The recent death of David Goldberg, the CEO of SurveyMonkey and husband of Facebook COO Sheryl Sandberg, has raised concerns about the safety of exercise equipment such as treadmills. Goldberg was found in a gym, lying by a treadmill and bleeding severely from the back of his head. It is believed he slipped on the treadmill and hit his head resulting in loss of blood and head trauma. Goldberg was vacationing in Mexico with family at the time of the accident.
Though other factors might have contributed to Goldberg’s death, according to the U.S. Consumer Product Safety Commission (CPSC) treadmills cause about 24,000 injuries a year (nearly 40 percent of the 62,600 injuries from exercise equipment), with approximately 30 deaths over the last decade, most notably the daughter of former boxing champ Mike Tyson, who died in 2009 after she got tangled in a treadmill’s electric cord. Despite the statistics, it should not deter people from using treadmills. Such devices are far more likely to improve one’s health than harm it. That said, Goldberg’s tragic death can be an important reminder to follow some basic safety tips when using these popular machines.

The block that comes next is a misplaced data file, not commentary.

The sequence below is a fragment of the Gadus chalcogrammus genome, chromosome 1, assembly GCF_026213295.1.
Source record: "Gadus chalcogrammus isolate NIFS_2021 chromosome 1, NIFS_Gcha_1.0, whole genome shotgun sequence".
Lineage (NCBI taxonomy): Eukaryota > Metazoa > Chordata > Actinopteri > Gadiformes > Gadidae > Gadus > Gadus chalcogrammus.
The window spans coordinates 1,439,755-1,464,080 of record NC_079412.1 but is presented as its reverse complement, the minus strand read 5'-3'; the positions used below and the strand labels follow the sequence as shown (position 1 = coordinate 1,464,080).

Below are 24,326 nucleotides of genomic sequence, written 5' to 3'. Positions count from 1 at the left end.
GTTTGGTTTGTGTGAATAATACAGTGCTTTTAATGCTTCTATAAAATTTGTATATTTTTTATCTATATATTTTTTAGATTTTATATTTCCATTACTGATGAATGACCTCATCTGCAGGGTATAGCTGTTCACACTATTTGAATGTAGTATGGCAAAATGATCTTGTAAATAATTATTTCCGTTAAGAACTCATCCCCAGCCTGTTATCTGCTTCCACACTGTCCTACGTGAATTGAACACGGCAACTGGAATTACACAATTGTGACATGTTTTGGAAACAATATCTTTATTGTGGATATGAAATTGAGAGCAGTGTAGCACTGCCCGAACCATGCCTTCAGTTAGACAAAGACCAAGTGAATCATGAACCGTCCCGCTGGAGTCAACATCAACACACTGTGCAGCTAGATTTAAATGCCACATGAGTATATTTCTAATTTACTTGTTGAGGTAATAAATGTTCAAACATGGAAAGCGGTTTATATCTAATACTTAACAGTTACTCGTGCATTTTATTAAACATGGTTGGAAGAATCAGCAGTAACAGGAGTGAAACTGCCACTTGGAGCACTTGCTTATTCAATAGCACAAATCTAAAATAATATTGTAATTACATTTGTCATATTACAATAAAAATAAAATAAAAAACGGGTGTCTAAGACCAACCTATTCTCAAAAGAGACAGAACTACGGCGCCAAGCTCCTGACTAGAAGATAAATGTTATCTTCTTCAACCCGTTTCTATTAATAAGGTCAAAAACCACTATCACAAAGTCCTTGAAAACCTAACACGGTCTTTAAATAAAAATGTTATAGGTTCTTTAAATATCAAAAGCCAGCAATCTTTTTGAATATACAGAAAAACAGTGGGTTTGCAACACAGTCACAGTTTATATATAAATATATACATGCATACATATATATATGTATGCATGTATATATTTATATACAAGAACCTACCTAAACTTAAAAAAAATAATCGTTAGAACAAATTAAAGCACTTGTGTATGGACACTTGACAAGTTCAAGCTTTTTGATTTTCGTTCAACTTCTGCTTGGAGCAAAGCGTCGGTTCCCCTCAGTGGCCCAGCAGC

- Before you start a workout, always make sure you have a clean bill of health.
- Don’t stand on the belt when you press the “On” button. Straddle it, then step on the moving belt on a slow setting.
- Always use the safety key. Clip it to your clothing so that if you fall, the treadmill will stop.
- Stay near the front of the treadmill belt.
- Don’t jump off the treadmill while it’s still running. Experts say that most accidents occur while people try to jump or step off from a moving treadmill.
- While running, don’t look down. Experts say you can easily lose your balance when you look down while moving.
- Keep the pace and stay in control. Treadmills are meant for moderate exercise; faster isn’t better.
- Distractions like watching TV, reading, texting, or talking on the phone while running increase the likelihood of an injury.
- Avoid overexertion. If you feel dizzy, lightheaded or just not at your best, don’t use the treadmill. It’s always best to err on the side of caution.
- Don’t let children or pets play on or with a treadmill.
- Wear proper footwear and avoiding loose clothing.
- If you have a treadmill in your home, leave ample space around it. Some of the most dangerous treadmill accidents involve people who lose their footing and end up pinned between a wall and the machine. Clearance requirements vary by machine, so always follow the manufacturer’s recommendations.
Bottom line, like driving a car or anything else, don’t take safety as a given. And remember, the benefits of exercise far outweigh the risks.
Attorney, certified civil mediator, and award-winning author of the Zachary Blake Betrayal Series. Mark Bello is also a member of the State Bar of Michigan, a sustaining member of the Michigan Association for Justice, and a member of the American Association for Justice.